Aretha Franklin, the Queen Of Soul
Aretha Franklin, the Queen Of Soul  © Getty  /  Michael Ochs Archives

Aretha Franklin: her 5 greatest hits

1967-1968: in only two years, Aretha Franklin performed and recorded five of soul music's greatest hits. A strong message and show of force by the Queen of Soul.

Who has never danced to "R-E-S-P-E-C-T; Find out what it means to me"? Who has never sung "Oh, freedom!" with the swinging rhythms of Think by Aretha Franklin? 

The singer was not only a great figure of American music, she composed and sang some of the biggest hits of the 20th century, spreading her name and her voice throughout the world.

Here are five of the most unforgettable hits by Aretha Franklin, who sadly passed away on 16 August 2018, at the age of 76. 

Respect (1967)

Respect was composed and first recorded Otis Redding in 1965, and covered two years later by Aretha Franklin for her album  I Never Loved a Man the Way I Love You. Contrary to the album's title, Respect is a veritable show of force, almost of anger. The enamoured Aretha demands and imposes respect.

"What you want, honey, you got it, And what you need, baby, you got it, All I'm askin' is for a little respect when I come home": a cover that roared with success and placed Aretha Franklin at the top of the charts. In 2003, Rolling Stone magazine ranked Respect as the fifth greatest song of all time.

Think (1968)

Another cry of revolt by Aretha! Think, released in 1968 on the album Aretha Now, fifteenth solo recording by Aretha Franklin. "You better think, Think about what you're trying to do to me, Think". A text that fits perfectly with the character of Mrs Murphy, owner of the Soul Food Café in the film The Blues Brothers, released in 1980.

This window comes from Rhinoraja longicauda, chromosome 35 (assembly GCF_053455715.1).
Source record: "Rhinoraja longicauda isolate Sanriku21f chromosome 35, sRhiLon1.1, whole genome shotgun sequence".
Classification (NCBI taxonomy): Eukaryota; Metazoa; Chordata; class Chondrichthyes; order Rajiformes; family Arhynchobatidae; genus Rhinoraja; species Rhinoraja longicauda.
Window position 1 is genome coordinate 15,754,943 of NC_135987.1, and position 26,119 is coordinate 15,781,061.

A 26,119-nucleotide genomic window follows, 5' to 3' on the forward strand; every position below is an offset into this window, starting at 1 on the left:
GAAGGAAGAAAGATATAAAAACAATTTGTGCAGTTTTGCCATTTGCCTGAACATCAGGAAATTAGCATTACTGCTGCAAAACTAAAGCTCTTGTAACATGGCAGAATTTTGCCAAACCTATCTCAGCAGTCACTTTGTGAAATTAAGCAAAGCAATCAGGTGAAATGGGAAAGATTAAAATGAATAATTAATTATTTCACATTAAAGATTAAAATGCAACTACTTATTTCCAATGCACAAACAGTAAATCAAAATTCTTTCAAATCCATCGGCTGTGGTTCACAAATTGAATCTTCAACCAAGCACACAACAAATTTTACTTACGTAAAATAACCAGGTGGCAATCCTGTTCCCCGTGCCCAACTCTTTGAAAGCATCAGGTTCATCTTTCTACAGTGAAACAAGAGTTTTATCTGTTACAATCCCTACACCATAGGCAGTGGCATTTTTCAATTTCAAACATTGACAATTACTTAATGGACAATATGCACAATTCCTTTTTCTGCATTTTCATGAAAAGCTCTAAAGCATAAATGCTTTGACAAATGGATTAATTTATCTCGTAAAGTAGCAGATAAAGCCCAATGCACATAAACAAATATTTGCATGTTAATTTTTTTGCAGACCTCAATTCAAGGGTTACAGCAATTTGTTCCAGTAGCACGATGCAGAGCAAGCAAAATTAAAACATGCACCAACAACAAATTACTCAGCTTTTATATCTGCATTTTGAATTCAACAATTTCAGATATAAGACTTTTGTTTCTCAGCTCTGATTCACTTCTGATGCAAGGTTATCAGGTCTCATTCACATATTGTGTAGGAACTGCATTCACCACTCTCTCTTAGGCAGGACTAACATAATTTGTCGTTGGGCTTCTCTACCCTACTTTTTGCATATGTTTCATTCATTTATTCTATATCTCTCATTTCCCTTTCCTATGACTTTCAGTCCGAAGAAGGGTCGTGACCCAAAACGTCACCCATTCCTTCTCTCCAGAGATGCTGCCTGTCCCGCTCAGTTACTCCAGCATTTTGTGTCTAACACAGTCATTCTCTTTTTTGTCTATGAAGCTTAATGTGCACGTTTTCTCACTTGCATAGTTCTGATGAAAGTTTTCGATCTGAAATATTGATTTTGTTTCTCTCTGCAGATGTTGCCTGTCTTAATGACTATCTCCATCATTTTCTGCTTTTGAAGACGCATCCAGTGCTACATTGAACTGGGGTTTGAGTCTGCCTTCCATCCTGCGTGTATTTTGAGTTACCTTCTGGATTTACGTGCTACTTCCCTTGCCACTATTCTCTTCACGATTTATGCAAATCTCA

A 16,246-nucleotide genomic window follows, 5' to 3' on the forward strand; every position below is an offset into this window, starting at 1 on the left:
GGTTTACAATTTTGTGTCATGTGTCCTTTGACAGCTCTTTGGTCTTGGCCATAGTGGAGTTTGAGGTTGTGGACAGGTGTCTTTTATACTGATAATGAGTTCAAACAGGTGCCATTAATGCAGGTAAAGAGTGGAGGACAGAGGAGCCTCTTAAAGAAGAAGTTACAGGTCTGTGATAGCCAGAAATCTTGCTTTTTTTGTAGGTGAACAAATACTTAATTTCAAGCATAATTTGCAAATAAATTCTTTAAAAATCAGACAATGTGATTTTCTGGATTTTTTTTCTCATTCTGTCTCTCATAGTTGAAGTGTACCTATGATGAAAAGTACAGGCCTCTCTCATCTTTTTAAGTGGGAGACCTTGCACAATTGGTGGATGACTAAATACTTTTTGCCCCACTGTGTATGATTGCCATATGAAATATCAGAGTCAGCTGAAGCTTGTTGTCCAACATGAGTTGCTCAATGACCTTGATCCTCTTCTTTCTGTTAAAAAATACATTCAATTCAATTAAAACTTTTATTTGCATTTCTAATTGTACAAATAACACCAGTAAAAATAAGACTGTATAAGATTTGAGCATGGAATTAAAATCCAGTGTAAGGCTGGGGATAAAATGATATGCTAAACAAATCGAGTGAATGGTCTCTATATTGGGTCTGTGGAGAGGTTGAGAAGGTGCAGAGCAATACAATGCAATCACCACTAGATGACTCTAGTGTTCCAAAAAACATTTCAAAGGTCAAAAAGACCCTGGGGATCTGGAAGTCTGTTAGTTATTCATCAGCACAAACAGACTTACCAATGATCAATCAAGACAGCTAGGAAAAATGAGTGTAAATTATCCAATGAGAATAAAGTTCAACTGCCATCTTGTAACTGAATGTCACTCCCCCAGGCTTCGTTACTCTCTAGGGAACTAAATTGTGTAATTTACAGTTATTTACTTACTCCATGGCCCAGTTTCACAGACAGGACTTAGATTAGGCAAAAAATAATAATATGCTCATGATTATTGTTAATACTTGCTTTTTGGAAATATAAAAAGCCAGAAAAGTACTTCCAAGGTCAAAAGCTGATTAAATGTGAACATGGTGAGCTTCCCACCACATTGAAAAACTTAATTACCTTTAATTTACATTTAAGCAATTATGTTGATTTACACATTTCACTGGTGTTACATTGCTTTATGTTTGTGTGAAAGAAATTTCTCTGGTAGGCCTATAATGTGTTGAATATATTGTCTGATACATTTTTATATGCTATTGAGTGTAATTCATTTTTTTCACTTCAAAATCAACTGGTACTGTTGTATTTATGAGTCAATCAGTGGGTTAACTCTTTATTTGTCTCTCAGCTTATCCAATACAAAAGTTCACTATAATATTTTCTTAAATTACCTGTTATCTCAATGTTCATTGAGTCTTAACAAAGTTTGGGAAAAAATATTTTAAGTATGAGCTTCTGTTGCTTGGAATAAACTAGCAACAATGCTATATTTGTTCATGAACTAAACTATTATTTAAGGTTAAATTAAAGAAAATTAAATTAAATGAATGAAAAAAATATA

In this cult film directed by John Landis, which brings together the biggest names in soul music and R'n'B, Aretha Franklin plays the character of Mrs Murphy and performs her song Think when her husband Matt Murphy, played by the guitarist same name, points his finger and says: "I am the man and you are the woman. I'll make the decisions." Mr Murphy had better watch his step...

I Say a Little Prayer (1967)

It was Dionne Warwick who first sang this ballad composed by Burt Bacharach in 1967. The following year, Aretha Franklin covered the song but with the added rhythms and intensity of soul music, an intensity that went perfectly with the theme of prayer. The song's success was instantaneous and international. 

We have here a completely different Aretha Franklin, less rebellious and less wounded. Instead, a woman who prays daily for the man that she loves, and to whom she finally addresses this prayer: 

Answer my prayer baby
Say you'll love me true.

A Natural Woman (1967)

"You make me feel like a natural woman", one simple phrase, a simply cry from the heart by Aretha Franklin, and we instantly recognise this song and jazz standard. A hit composed by Gerry Goffin and Carole King, a writer-composer couple behind some of the biggest hits of the 20th century, including Will You Love Me Tomorrow, The Loco-Motion...

In December 2015, Aretha Franklin moved President Obama to tears by performing this song on the stage of the Kennedy Center, in Washington. 

Chain of Fools (1967)

With this groovy song composed by Don Covay, Aretha Franklin peaked the Hot Rhythm & Blues charts of the Billboard Hot 100, a regular listing of the best songs in America. Chain of Fools has since become one of the Queen of Soul's four greatest songs, and is today part of Rolling Stone magazine's 500 greatest songs of all time.

But who are these "fools"? Put simply, the fools are the countless female conquests of her man, an ironic name given by Aretha as she snaps her fingers: "One of these mornings / The chain is gonna break / But up until the day / I'm gonna take all I can take..."

Classical bonus round

In 2017, the 42nd and final album of Queen of Soul was released. A Brand New Me is an album with a unique conception, consisting of classical arrangements of Aretha Franklin's greatest hits by the London Royal Philharmonic Orchestra. The diva's voice was taken from original recordings with the legendary Atlantic Records studio, to which was later added an orchestral accompaniment. An arduous and meticulous project bringing together 14 of her greatest songs, including Think, I Say a Little Prayer, A Natural Woman and Respect, with a symphonic twist.